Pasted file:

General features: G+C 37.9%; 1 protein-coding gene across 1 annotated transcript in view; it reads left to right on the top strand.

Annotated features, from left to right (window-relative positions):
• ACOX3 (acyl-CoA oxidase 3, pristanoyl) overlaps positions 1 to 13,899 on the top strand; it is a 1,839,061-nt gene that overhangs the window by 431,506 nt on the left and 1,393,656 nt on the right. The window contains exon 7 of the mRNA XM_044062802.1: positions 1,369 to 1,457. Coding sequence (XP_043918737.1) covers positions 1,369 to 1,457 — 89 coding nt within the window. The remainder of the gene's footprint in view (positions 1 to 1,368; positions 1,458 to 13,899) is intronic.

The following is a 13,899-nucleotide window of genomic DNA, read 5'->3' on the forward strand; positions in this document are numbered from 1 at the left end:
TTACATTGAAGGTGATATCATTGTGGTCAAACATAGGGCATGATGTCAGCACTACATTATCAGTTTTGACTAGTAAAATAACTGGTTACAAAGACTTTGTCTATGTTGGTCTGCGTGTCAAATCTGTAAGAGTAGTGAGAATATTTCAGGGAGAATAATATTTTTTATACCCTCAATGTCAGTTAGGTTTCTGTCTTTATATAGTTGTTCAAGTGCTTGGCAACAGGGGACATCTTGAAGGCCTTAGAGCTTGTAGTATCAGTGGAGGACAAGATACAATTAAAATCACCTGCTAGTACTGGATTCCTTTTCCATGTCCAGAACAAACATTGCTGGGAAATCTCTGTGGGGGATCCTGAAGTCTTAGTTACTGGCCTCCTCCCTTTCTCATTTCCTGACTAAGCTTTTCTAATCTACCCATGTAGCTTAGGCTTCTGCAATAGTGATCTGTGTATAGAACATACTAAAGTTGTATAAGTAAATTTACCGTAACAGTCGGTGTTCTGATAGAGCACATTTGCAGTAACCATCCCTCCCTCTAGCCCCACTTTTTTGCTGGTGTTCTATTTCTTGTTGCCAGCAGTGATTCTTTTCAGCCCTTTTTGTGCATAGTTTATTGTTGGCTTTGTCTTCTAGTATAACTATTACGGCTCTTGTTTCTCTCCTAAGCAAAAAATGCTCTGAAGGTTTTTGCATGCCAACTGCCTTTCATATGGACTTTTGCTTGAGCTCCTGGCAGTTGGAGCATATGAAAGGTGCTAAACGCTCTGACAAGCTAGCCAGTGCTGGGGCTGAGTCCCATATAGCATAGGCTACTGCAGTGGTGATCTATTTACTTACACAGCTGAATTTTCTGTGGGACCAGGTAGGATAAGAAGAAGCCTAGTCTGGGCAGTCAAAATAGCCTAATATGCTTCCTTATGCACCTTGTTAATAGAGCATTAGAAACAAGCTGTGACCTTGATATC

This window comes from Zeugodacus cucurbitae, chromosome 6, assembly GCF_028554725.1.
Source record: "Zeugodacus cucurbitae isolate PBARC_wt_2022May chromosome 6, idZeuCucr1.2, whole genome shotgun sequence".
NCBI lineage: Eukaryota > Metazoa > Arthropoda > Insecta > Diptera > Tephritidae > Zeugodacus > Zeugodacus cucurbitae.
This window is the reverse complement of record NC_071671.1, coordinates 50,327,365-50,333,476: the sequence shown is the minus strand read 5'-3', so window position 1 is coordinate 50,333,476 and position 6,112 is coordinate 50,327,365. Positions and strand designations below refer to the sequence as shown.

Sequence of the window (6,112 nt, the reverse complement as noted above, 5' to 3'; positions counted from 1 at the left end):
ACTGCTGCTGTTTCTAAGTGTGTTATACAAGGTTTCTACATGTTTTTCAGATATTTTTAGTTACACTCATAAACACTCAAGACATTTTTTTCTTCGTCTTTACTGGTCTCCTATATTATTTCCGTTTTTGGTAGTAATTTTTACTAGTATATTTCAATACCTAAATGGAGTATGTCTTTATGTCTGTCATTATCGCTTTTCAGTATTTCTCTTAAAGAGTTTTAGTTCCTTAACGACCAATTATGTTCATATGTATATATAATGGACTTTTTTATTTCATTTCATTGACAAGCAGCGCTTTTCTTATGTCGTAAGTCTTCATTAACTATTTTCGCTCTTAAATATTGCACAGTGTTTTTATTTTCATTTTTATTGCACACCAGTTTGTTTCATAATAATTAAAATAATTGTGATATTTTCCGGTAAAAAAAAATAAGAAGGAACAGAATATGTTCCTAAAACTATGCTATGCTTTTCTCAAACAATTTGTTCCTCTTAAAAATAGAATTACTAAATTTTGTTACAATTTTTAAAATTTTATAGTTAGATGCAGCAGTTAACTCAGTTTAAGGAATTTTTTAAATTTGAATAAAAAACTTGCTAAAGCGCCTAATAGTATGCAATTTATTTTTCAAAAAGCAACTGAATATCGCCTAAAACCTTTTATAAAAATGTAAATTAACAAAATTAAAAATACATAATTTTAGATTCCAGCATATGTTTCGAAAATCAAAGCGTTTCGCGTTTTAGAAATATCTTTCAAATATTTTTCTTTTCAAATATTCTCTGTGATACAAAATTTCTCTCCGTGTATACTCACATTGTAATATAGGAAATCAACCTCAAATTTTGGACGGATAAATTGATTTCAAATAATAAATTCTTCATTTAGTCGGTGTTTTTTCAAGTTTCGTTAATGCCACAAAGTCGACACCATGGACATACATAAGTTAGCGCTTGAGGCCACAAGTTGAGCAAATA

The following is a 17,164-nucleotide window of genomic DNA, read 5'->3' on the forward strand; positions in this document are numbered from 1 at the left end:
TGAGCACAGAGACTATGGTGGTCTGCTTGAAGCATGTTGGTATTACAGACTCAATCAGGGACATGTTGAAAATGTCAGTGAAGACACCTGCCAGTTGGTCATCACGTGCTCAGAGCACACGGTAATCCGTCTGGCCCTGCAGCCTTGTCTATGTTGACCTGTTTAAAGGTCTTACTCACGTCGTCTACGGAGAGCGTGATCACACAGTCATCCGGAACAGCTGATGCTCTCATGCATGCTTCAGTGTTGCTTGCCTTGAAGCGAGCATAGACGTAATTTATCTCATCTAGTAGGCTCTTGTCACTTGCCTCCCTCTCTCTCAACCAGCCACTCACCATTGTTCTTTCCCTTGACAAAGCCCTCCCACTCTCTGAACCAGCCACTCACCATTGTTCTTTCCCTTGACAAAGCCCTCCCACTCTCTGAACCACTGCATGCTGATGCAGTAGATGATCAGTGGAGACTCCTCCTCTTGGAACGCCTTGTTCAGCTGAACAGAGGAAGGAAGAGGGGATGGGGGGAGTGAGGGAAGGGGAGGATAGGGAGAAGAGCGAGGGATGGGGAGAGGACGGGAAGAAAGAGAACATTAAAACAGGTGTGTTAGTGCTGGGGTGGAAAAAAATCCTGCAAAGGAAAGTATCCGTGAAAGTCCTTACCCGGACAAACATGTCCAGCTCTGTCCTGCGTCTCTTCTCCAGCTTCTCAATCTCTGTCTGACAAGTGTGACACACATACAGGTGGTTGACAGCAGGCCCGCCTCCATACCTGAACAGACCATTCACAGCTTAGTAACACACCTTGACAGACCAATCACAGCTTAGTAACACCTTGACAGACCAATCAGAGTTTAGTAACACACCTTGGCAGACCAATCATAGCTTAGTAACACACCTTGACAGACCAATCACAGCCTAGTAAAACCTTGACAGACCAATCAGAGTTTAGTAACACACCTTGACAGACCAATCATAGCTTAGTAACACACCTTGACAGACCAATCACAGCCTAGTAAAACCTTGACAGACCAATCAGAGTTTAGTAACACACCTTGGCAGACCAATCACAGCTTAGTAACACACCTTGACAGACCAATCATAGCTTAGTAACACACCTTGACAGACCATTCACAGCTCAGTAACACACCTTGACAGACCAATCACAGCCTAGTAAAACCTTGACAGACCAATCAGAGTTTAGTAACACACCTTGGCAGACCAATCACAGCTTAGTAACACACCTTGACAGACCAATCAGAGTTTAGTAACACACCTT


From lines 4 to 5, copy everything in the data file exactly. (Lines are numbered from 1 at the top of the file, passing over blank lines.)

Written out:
The following is a 13,899-nucleotide window of genomic DNA, read 5'->3' on the forward strand; positions in this document are numbered from 1 at the left end:
TTACATTGAAGGTGATATCATTGTGGTCAAACATAGGGCATGATGTCAGCACTACATTATCAGTTTTGACTAGTAAAATAACTGGTTACAAAGACTTTGTCTATGTTGGTCTGCGTGTCAAATCTGTAAGAGTAGTGAGAATATTTCAGGGAGAATAATATTTTTTATACCCTCAATGTCAGTTAGGTTTCTGTCTTTATATAGTTGTTCAAGTGCTTGGCAACAGGGGACATCTTGAAGGCCTTAGAGCTTGTAGTATCAGTGGAGGACAAGATACAATTAAAATCACCTGCTAGTACTGGATTCCTTTTCCATGTCCAGAACAAACATTGCTGGGAAATCTCTGTGGGGGATCCTGAAGTCTTAGTTACTGGCCTCCTCCCTTTCTCATTTCCTGACTAAGCTTTTCTAATCTACCCATGTAGCTTAGGCTTCTGCAATAGTGATCTGTGTATAGAACATACTAAAGTTGTATAAGTAAATTTACCGTAACAGTCGGTGTTCTGATAGAGCACATTTGCAGTAACCATCCCTCCCTCTAGCCCCACTTTTTTGCTGGTGTTCTATTTCTTGTTGCCAGCAGTGATTCTTTTCAGCCCTTTTTGTGCATAGTTTATTGTTGGCTTTGTCTTCTAGTATAACTATTACGGCTCTTGTTTCTCTCCTAAGCAAAAAATGCTCTGAAGGTTTTTGCATGCCAACTGCCTTTCATATGGACTTTTGCTTGAGCTCCTGGCAGTTGGAGCATATGAAAGGTGCTAAACGCTCTGACAAGCTAGCCAGTGCTGGGGCTGAGTCCCATATAGCATAGGCTACTGCAGTGGTGATCTATTTACTTACACAGCTGAATTTTCTGTGGGACCAGGTAGGATAAGAAGAAGCCTAGTCTGGGCAGTCAAAATAGCCTAATATGCTTCCTTATGCACCTTGTTAATAGAGCATTAGAAACAAGCTGTGACCTTGATATC